Islander's Blog

Goodman’s Gam

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This is going to be a new/old experience for all of us. I’m happy to be writing on the same website as Martie Mack. Martie is a longtime scalloper who also likes to fish. I have been impressed with his writing, though his photography is what stands out to me. Being intimately in touch with the harbors and waters surrounding Nantucket is why his pictures seem (and are) so very natural. I’ll attempt to keep up my end of the deal.

“Here and There” is now going to be written by others. This online column isn’t going to vary much from what I wrote for 13 years in H&T. “Here and There” has returned to a more homey style, while I tend to be less cuddly and warm. I always say that I throw bouquets and bricks, depending on the situation. Bouquets are my preference . . .Now for a brick.

Town government is once again in turmoil. The resignation of assistant town manager Malachy Rice, replete with his accusations of poor work by town counsel Paul DeRensis, is making me wonder who’s in the right. At least two of our Selectmen have diametrically different positions on the entire situation. I’d love to hear what town manager Libby Gibson has to say about this strange affair.

Mrs. Gibson is the person I trust when it comes down to running Nantucket government. BOS members have vested interests that I believe (in certain cases) have less to do with helping out island citizens than their own agendas. Libby has shown that her agenda is to further help the town and county succeed. I don’t always agree with her, but then that’s what a democracy is about.

At this point it’s a he said, he said contest. I don’t know who’s right or wrong in this tilt. Having met Malachy Rice twice, I couldn’t say he’s an acquaintance of mine. I do know Mr. DeRensis from having written about him and then trading e-mails and speaking to him concerning opinions we (don’t) share. Paul’s a nice guy, but as with the BOS members, his agenda isn’t necessarily identical with mine.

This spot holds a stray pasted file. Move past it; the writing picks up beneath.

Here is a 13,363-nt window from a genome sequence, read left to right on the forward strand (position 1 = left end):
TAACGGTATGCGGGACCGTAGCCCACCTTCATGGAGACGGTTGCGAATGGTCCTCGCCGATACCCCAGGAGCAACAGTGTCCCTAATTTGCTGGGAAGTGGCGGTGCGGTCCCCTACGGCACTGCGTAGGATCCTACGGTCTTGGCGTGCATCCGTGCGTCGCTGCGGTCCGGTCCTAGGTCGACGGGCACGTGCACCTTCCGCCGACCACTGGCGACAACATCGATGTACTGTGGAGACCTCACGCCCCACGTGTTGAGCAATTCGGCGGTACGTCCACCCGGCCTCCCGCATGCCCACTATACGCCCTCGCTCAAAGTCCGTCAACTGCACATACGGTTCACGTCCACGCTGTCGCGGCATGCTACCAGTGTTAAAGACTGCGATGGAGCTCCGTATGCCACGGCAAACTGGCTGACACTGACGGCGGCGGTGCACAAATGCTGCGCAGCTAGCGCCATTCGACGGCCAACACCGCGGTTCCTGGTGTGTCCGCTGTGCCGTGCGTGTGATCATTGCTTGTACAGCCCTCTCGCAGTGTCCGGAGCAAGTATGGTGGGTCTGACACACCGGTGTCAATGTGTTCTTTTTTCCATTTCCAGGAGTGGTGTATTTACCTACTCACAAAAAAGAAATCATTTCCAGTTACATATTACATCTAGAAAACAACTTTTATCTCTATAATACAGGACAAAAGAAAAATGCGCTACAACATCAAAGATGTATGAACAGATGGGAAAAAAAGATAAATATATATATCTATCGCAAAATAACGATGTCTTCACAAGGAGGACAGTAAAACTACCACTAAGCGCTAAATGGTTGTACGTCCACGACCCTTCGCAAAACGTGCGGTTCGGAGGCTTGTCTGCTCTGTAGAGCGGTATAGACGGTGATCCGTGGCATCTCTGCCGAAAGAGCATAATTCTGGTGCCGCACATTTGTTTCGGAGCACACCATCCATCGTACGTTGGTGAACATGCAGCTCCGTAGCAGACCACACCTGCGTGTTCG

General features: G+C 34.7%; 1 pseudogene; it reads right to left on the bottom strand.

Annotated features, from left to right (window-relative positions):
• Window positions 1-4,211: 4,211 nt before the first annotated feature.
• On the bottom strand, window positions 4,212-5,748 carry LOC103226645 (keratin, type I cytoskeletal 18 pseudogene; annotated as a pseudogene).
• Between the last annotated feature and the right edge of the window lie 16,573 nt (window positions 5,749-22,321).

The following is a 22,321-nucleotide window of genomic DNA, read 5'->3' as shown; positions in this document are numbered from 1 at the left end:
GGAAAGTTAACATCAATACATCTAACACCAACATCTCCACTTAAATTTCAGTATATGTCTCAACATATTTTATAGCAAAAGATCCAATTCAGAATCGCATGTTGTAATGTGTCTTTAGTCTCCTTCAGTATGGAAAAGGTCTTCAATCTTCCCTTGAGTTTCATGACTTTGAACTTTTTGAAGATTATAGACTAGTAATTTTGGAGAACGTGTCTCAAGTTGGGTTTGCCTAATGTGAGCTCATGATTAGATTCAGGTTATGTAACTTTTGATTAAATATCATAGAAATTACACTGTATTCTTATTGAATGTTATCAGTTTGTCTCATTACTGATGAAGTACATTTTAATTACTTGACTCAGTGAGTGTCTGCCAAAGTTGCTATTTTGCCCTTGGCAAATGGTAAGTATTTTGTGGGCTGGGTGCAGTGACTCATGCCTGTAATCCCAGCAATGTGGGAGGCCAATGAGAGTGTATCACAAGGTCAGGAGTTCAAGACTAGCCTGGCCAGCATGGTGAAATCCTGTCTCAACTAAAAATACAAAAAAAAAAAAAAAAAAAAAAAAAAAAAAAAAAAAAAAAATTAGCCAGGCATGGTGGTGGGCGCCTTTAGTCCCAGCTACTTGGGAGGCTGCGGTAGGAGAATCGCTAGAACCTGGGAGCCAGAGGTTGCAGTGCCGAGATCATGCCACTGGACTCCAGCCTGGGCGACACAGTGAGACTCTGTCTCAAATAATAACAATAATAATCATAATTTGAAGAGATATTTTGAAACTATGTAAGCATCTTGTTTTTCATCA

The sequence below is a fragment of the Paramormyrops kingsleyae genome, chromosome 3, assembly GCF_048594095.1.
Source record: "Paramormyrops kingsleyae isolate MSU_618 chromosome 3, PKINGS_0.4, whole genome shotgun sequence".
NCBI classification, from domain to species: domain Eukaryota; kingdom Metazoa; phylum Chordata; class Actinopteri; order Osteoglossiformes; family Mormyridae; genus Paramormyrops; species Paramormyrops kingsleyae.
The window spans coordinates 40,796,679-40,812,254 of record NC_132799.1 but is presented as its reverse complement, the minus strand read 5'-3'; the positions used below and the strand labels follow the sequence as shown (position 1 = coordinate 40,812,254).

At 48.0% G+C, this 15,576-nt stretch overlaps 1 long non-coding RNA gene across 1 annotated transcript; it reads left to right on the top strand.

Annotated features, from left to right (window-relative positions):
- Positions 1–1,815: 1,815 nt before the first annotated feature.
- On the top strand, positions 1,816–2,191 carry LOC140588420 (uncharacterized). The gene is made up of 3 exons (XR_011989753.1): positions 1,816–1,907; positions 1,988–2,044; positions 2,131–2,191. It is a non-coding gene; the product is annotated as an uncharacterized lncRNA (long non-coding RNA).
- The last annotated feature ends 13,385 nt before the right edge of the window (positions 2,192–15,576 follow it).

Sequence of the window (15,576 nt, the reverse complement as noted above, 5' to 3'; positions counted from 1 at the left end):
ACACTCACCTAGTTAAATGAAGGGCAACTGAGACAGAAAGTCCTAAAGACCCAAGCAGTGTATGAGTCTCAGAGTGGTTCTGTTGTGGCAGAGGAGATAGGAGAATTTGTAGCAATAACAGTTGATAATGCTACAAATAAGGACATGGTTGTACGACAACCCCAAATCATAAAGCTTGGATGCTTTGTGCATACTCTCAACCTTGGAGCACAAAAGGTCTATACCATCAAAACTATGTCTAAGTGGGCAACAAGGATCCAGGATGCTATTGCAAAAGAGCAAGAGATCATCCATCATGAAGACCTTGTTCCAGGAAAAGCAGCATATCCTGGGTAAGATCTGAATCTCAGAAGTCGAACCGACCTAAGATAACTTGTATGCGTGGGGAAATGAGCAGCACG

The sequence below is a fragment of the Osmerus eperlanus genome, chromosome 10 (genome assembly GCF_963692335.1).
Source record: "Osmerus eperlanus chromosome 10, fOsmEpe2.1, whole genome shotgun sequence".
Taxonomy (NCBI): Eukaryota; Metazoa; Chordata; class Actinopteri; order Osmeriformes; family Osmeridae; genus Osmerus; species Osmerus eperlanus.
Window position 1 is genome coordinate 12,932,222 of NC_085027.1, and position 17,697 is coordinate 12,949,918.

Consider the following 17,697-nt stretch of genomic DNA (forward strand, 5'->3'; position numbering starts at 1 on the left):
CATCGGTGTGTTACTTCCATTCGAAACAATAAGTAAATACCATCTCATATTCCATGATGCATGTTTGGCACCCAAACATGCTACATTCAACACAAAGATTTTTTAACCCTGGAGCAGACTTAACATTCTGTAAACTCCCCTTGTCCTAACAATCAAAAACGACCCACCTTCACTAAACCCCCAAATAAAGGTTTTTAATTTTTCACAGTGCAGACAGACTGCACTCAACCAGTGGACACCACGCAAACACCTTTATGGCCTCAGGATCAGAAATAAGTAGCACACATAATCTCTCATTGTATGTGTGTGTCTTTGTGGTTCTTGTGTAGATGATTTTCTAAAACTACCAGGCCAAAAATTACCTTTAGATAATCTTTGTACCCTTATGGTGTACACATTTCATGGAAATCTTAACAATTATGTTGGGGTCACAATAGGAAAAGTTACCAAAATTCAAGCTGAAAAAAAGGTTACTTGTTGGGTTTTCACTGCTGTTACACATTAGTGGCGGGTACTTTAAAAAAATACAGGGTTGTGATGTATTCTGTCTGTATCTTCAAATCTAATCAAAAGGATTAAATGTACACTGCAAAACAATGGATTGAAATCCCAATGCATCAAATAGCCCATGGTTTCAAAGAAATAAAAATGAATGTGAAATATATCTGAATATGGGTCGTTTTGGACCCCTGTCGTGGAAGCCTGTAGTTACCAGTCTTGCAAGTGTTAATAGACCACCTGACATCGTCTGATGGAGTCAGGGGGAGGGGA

At last night’s BOS meeting, attorney Wayne Holmes asked the board to appoint a third party to look into the situation. The chair said that the board would be looking into it in a meeting this morning. That isn’t a third-party review, nor is it an acceptable answer to the question.

This whole episode is providing many of us something to talk about when the political season is normally at a standstill. I only wish that we were discussing who our next U.S. senator from the Bay State might be, rather than a screwed-up mess at the Town and County Building. Why don’t we let Libby Gibson run Nantucket?

I’ve begun spotting a lot of signs for yard sales and other similar projects posted on street signs and utility poles. This is visual pollution, not to mention it’s illegal. In some spots, the out-of-date signs are tattered and falling off in pieces. For those folks posting these signs, at the least you might go clean up your mess after the sale is over. This is one time that being an “early bird” is the right thing to do.

Returning from a trip to the dump this week I had a thought. A driver wasn’t paying attention and drifted onto my side of the road. Be careful driving at this time of year. The vehicle you almost hit is probably being driven by someone who knows you.

I received a couple of interesting Nantucket items via Google this past week. The first one was an offering for Branson’s (Missouri) Nantucket. This is a development situated on Table Rock Lake, a body of water I’ve heard of in largemouth bass fishing circles. One part of the ad makes the point that the place is only five minutes from the Branson Strip. That’s a place like a redneck Las Vegas Strip. It sounds a little strange to me.

On Thursday, Oct. 15th, beginning at noon at the Whaling Museum, Sarah Oktay will be featured at the Brown Bag Lunch. She’ll be speaking about “The Marine Mammal Stranding Program.” Sarah is always enlightening and will hold your attention about the natural world around us. Bring a sandwich, sit back and enjoy a speaker who is incredibly knowledgeable on this subject.